Editing. The web-based data collection application features internal edit checks. An edit check tool alerts the respondent to questionable data via interactive 'edit check warnings' during the data entry process and through edit check reports that can be viewed on screen or printed. The edit check program enables the respondent to submit edited data to NCES which usually required little or no follow-up for data problems. Over the years, ALS has made use of seven types of edits: summations, relational edit checks, range checks, current year/prior year comparisons, ratios, item comparison, and missing or blank items.

After responses are received, the U.S. Census Bureau reviews the data and contacts respondents with questionable data to request verification or correction of that data. Data records are then aggregated into preliminary draft tables, which are reviewed by NCES and the U.S. Census Bureau for data quality issues. Once all edits have been performed and all corrections have been made, the data undergo imputation to compensate for nonresponse (see below).

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Estimation Methods

Imputation is used in ALS to compensate for nonresponse. In 2014, when ALS was reintegrated into IPEDS, the imputation procedures changed. In 1994, the procedures were changed to use data from the previous survey, if available, and to only use imputation group means (see below) if prior-year data were not available. Before 1994, only imputation group medians were used.

Imputation. ALS imputation is based on the response in each part of the survey. Most parts go through either total or partial imputation procedures, except for the following items: (1) Number of branch and independent libraries; (2) Library staff information - contributed services staff; and (3) Library operating expenditures - employee fringe benefits. These items are imputed only if reported prior-year data are available (contributed services staff and employee fringe benefits apply to only a few institutions). Items (1) Electronic Services, and (2) Information Literacy do not go through imputation.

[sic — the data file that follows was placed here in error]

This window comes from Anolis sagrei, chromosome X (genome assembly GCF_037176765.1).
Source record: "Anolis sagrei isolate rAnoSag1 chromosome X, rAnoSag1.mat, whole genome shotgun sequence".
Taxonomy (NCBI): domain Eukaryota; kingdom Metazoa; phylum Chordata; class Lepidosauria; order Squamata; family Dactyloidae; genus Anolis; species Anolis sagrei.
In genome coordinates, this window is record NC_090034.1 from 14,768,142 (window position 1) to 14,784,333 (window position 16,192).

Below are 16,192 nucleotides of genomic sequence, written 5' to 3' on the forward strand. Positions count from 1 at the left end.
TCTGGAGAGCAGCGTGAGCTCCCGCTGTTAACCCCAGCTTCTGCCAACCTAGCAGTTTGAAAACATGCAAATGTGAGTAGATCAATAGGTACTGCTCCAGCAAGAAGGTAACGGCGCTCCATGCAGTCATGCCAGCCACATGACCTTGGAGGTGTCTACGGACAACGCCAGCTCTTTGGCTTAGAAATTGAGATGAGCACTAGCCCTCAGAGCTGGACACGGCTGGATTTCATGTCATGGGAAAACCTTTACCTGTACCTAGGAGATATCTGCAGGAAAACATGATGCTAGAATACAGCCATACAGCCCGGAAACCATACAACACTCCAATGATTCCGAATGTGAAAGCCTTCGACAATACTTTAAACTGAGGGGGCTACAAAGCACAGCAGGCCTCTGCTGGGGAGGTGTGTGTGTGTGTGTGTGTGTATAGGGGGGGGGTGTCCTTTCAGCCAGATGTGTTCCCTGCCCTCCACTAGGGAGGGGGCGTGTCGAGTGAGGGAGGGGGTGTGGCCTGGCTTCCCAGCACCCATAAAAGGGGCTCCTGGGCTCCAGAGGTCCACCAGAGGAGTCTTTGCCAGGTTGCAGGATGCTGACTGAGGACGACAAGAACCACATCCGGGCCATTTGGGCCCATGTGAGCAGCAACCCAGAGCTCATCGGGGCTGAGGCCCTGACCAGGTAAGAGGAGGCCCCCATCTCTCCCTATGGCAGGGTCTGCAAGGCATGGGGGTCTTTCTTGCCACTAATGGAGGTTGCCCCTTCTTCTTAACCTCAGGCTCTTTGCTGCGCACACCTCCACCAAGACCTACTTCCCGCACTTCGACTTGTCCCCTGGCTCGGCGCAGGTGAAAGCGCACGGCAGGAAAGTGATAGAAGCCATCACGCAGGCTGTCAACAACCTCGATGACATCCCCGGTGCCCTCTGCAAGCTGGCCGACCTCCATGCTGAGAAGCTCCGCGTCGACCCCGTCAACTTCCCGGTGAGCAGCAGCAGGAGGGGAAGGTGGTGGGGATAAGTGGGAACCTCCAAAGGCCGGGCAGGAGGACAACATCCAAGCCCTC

The imputation methods use either prior-year data or current-year imputation group means. The procedures are slightly different depending on whether an institution is totally nonresponding or partially nonresponding in the current year. If prior-year data are available, the imputation procedure either carries forward the prior-year data or carries forward the prior year data multiplied by a growth factor. If prior-year data are not available, the imputation procedure uses the current-year imputation group medians or means as the imputed value.

Medians/means and ratios are calculated for each of 11 non-mutually exclusive imputation groups based on 27 imputation cells that were formed by the various combinations of FTE and institution sector. The use of FTE to determine imputation cells was not employed until 2002. In 1998 and 2000, the strata were based upon the highest level of degree (doctor's, master's, bachelor's, and associate's) and control and size of institution. The four control/size imputation categories were (1) public, less than median number of degrees for institutions in that category; (2) public, equal to or greater than the median; (3) private, less than the median; and (4) private, equal to or greater than the median.

After imputation, if a total was missing or known to need adjustment, then the total was readjusted to equal the sum of its detail items.

Using a ratio adjustment to prior-year data represented a change from the imputation procedures followed in cycles prior to 1996, and may have resulted in some small differences in estimates. While checks indicate that the effect of the change was not large, caution should be exercised in making comparisons with pre-1996 or earlier reports. Using FTE to determine imputation cells and using medians instead of means for imputation also represents a change from the procedures followed in cycles prior to 2002. While research indicates that the effect of the change in imputation procedure was not large, caution should be exercised in making comparisons with reports from 2000 or earlier.